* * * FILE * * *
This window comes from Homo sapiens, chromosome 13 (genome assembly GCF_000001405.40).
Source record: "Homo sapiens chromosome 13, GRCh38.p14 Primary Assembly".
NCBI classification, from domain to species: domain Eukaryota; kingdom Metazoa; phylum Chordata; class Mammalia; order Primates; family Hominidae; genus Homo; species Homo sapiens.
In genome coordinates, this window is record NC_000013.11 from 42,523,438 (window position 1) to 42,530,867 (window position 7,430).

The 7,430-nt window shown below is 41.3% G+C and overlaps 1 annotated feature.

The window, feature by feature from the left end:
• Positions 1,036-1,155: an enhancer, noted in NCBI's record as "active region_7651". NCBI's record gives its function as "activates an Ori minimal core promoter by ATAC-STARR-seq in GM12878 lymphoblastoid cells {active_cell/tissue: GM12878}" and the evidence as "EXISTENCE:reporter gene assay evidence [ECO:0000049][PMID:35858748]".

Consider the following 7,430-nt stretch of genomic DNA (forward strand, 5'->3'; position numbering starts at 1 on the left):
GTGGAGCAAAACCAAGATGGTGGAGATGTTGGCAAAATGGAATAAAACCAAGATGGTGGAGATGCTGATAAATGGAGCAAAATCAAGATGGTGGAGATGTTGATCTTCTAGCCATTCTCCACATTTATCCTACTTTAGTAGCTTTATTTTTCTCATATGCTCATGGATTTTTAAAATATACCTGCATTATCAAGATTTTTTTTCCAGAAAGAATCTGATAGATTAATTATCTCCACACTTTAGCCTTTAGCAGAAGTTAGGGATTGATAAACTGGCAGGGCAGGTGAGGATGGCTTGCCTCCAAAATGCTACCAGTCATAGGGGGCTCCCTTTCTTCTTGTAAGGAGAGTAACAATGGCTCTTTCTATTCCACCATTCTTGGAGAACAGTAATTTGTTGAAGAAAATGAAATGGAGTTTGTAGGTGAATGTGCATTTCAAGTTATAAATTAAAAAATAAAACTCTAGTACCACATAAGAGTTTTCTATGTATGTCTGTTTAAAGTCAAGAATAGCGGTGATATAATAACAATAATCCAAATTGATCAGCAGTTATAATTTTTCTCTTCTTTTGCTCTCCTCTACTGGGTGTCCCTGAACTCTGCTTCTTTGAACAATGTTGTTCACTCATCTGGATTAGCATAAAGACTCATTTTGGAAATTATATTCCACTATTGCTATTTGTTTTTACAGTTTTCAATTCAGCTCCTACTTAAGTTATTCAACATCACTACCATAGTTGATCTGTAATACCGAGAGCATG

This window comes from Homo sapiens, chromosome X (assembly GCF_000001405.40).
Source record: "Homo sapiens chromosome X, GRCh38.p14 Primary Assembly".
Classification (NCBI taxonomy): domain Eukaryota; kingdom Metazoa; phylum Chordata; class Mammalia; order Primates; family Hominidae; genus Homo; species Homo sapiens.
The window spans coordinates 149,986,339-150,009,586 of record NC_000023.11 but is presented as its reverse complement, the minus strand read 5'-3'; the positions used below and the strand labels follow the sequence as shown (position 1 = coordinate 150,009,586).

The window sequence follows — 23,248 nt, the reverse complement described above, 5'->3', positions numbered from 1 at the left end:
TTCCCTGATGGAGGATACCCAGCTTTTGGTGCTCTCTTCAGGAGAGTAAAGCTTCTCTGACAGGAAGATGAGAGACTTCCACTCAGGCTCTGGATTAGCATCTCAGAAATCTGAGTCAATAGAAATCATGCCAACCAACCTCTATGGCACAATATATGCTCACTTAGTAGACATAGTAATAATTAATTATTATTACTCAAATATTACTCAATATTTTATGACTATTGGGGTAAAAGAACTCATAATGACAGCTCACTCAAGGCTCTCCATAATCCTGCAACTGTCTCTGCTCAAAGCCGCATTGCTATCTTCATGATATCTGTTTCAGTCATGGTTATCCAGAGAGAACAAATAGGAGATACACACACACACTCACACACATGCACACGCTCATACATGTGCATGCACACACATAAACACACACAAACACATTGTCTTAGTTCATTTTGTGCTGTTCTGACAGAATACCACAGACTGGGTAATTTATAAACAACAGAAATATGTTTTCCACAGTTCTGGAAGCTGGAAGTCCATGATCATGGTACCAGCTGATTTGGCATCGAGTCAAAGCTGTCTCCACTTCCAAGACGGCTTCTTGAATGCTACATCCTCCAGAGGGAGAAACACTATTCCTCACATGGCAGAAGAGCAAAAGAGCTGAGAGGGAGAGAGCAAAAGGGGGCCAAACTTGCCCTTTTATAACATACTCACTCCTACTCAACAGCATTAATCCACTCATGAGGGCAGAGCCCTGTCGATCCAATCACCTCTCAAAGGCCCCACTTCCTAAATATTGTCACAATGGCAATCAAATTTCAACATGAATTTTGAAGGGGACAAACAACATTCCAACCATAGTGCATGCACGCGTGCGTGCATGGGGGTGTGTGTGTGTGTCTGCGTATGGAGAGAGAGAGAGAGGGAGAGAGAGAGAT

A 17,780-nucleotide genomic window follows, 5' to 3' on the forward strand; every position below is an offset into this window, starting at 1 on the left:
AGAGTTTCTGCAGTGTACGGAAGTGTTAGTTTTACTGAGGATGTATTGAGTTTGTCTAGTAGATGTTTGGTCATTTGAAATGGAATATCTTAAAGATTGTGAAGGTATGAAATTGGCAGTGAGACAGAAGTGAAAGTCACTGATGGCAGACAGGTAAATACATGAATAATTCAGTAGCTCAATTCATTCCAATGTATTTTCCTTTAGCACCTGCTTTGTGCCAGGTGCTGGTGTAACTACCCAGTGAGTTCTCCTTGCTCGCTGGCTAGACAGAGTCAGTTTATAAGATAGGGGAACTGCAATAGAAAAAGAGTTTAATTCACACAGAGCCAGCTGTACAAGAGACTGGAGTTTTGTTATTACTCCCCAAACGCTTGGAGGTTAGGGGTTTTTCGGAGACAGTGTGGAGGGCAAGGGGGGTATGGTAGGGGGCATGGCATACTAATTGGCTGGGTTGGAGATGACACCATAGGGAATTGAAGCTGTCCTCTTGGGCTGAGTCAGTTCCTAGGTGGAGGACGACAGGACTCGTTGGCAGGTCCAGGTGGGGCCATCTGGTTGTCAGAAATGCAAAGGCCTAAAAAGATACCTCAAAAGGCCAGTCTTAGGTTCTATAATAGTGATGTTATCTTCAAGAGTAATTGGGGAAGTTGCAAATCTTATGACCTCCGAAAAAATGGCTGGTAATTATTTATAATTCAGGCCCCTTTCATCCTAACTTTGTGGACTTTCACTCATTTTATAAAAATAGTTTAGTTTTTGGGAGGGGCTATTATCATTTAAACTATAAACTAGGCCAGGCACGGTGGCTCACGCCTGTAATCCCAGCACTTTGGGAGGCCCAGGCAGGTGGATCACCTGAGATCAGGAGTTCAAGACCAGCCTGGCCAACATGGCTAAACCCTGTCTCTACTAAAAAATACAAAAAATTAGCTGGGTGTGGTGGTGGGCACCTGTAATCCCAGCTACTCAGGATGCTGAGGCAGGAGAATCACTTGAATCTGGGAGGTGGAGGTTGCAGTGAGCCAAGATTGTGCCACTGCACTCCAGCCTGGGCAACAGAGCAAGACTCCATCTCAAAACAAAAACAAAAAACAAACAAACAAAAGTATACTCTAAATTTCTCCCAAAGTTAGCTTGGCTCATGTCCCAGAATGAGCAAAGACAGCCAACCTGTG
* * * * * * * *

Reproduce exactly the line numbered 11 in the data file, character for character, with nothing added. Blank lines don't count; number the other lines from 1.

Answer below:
Source record: "Homo sapiens chromosome X, GRCh38.p14 Primary Assembly".